Linear Algebra for Nim
This library is meant to provide basic linear algebra operations for Nim applications. The ambition would be to become a stable basis on which to develop a scientific ecosystem for Nim, much like Numpy does for Python.
The library has been tested on Ubuntu Linux 14.10 through 15.10 64-bit using either ATLAS, OpenBlas or Intel MKL. It was also tested on OSX Yosemite. The GPU support has been tested using NVIDIA CUDA 7.0 and 7.5.
API documentation is here
A lot of examples are available in the tests.
Table of contents
- Trivial operations
- Universal functions
- Rewrite rules
- Type safety guarantees
- Linking BLAS implementations
- GPU support
The library revolves around operations on vectors and matrices of floating
point numbers. It allows to compute operations either on the CPU or on the
GPU offering identical APIs. Also, whenever possible, the dimension of vectors
and matrices are encoded into the types in the form of
parameters. This allow to check dimensions at compile time and refuse to
compile invalid operations, such as summing two vectors of different sizes,
or multiplying two matrices of incompatible dimensions.
The library defines types
Matrix64[M, N] and
Vector64[N] for 64-bit matrices
and vectors of static dimension, as well as their 32-bit counterparts
Matrix32[M, N] and
For the case where the dimension is not known at compile time, one can use
so-called dynamic vectors and matrices, whose types are
DMatrix32). Note that
DVector64 is just
and alias for
seq[float64] (and similarly for 32-bit), which allows to
perform linear algebra operations on standard Nim sequences.
In all examples, types are inferred, and are shown just for explanatory purposes.
Here we show a few ways to create matrices and vectors. All matrices methods accept a parameter to define whether to store the matrix in row-major (that is, data are laid out in memory row by row) or column-major order (that is, data are laid out in memory column by column). The default is in each case column-major.
Whenever possible, we try to deduce whether to use 32 or 64 bits by appropriate
parameters. When this is not possible, there is an optional parameter
that can be passed to specify the precision (the default is 64 bit).
Static matrices and vectors can be created like this:
import linalg let v1: Vector64 = makeVector(5, proc(i: int): float64 = (i * i).float64) v2: Vector64 = randomVector(7, max = 3.0) # max is optional, default 1 v3: Vector64 = constantVector(5, 3.5) v4: Vector64 = zeros(8) v5: Vector64 = ones(9) v6: Vector64 = vector([1.0, 2.0, 3.0, 4.0, 5.0]) # initialize from an array... m1: Matrix64[6, 3] = makeMatrix(6, 3, proc(i, j: int): float64 = (i + j).float64) m2: Matrix64[2, 8] = randomMatrix(2, 8, max = 1.6) # max is optional, default 1 m3: Matrix64[3, 5] = constantMatrix(3, 5, 1.8, order = rowMajor) # order is optional, default colMajor m4: Matrix64[3, 6] = ones(3, 6) m5: Matrix64[5, 2] = zeros(5, 2) m6: Matrix64[7, 7] = eye(7) m7: Matrix64[2, 3] = matrix([ [1.2, 3.5, 4.3], [1.1, 4.2, 1.7] ]) m8: Matrix64[2, 3] = matrix(@[ @[1.2, 3.5, 4.3], @[1.1, 4.2, 1.7] ], 2, 3)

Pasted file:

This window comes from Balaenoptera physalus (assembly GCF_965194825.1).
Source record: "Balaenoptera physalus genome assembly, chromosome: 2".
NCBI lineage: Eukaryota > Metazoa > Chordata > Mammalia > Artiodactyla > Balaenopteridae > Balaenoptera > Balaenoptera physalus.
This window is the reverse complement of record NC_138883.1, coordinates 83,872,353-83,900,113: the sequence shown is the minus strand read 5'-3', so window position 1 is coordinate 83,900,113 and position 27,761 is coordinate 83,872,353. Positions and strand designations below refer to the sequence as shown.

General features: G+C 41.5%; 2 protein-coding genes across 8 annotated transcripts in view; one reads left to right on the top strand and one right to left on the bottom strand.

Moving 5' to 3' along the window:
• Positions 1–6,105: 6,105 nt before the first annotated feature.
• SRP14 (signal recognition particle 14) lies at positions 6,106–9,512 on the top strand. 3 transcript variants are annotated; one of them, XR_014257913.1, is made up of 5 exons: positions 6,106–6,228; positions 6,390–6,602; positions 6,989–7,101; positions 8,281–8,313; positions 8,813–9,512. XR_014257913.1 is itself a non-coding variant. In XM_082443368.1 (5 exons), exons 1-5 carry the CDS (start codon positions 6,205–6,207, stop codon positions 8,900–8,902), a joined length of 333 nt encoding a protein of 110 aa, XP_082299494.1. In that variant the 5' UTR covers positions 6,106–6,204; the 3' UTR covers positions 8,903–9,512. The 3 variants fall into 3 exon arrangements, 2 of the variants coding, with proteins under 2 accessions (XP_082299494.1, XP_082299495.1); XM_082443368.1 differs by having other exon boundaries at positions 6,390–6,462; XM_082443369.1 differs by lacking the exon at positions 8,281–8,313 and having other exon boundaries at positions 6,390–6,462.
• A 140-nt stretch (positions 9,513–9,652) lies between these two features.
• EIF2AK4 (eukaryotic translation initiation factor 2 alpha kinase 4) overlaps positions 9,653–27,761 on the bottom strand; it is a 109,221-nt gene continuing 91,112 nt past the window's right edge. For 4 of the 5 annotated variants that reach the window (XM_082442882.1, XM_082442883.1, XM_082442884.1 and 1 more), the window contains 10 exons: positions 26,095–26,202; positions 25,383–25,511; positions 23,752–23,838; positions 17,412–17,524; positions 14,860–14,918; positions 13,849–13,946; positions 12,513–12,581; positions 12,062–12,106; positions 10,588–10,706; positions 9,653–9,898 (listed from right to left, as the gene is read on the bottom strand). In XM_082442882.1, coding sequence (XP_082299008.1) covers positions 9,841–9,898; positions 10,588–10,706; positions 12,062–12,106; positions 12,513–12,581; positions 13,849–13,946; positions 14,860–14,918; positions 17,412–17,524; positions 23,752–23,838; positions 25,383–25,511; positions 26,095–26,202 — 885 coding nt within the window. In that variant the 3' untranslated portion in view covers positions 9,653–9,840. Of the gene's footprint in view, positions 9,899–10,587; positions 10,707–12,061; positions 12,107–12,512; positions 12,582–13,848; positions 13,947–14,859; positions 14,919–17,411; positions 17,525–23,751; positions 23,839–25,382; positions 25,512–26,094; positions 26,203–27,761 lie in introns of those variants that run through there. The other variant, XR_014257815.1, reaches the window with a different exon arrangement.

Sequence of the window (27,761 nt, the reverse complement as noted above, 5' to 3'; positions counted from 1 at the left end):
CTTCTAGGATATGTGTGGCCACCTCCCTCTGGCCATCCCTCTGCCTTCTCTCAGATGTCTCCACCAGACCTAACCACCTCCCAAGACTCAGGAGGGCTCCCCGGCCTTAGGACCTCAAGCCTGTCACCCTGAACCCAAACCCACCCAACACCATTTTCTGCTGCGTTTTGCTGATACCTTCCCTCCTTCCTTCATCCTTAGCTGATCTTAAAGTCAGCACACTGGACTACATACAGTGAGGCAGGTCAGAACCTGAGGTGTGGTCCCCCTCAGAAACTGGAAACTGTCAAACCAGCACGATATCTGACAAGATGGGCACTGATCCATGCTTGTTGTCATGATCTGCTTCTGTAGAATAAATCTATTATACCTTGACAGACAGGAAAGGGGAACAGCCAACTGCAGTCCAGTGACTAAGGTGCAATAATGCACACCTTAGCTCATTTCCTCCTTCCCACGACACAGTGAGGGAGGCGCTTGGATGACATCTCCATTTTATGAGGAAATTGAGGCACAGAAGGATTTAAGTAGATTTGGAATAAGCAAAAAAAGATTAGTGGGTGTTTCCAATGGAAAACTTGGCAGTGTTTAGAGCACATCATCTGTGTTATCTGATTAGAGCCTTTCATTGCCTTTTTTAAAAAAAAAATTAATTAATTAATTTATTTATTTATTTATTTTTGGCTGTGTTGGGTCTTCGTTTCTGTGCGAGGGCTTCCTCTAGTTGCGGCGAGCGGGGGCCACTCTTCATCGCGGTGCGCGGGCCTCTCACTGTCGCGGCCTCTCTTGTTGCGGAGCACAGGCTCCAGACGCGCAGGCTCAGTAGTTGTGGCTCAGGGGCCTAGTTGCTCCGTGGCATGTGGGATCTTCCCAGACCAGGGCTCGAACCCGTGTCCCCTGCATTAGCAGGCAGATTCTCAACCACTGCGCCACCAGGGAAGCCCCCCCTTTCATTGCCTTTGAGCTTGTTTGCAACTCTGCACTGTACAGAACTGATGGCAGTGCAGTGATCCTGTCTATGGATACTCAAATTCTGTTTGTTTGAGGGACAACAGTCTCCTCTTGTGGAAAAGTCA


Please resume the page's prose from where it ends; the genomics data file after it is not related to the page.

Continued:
matrix constructor takes a
seqs, but also requires
statically passing the dimensions to be used. The following are equivalent
xs is a
N are integers known at compile
let m1 = matrix(xs).toStatic(M, N) m2 = matrix(xs, M, N)
but the latter form avoids the construction of an intermediate matrix.
All constructors that take as input an existing array or seq perform a copy of the data for memory safety.
Dynamic matrices and vectors have similar constructors - the difference is that the dimension parameter are not known at compile time:
import linalg let M = 5 N = 7 v1: DVector64 = makeVector(M, proc(i: int): float64 = (i * i).float64) v2: DVector64 = randomVector(N, max = 3.0) # max is optional, default 1 v3: DVector64 = constantVector(M, 3.5) v4: DVector64 = zeros(M) v5: DVector64 = ones(N) v6: DVector64 = @[1.0, 2.0, 3.0, 4.0, 5.0] # DVectors are just seqs... m1: DMatrix64 = makeMatrix(M, N, proc(i, j: int): float64 = (i + j).float64) m2: DMatrix64 = randomMatrix(M, N, max = 1.6) # max is optional, default 1 m3: DMatrix64 = constantMatrix(M, N, 1.8, order = rowMajor) # order is optional, default colMajor m4: DMatrix64 = ones(M, N) m5: DMatrix64 = zeros(M, N) m6: DMatrix64 = eye(M) m7: DMatrix64 = matrix(@[ @[1.2, 3.5, 4.3], @[1.1, 4.2, 1.7] ])
If for some reason you want to create a dynamic vector of matrix, but you want
to write literal dimensions, you can either assign these numbers to variables
or use the
toDynamic proc to convert the static instances to dynamic ones:
import linalg let M = 5 v1 = makeVector(M, proc(i: int): float64 = (i * i).float64) v2 = makeVector(5, proc(i: int): float64 = (i * i).float64) assert v1.toStatic(5) == v2 assert v2.toDynamic == v1
Working with 32-bit
One can also instantiate 32-bit matrices and vectors. Whenever possible, the
API is identical. In cases that would be ambiguous (such as
zeros), one can
explicitly specify the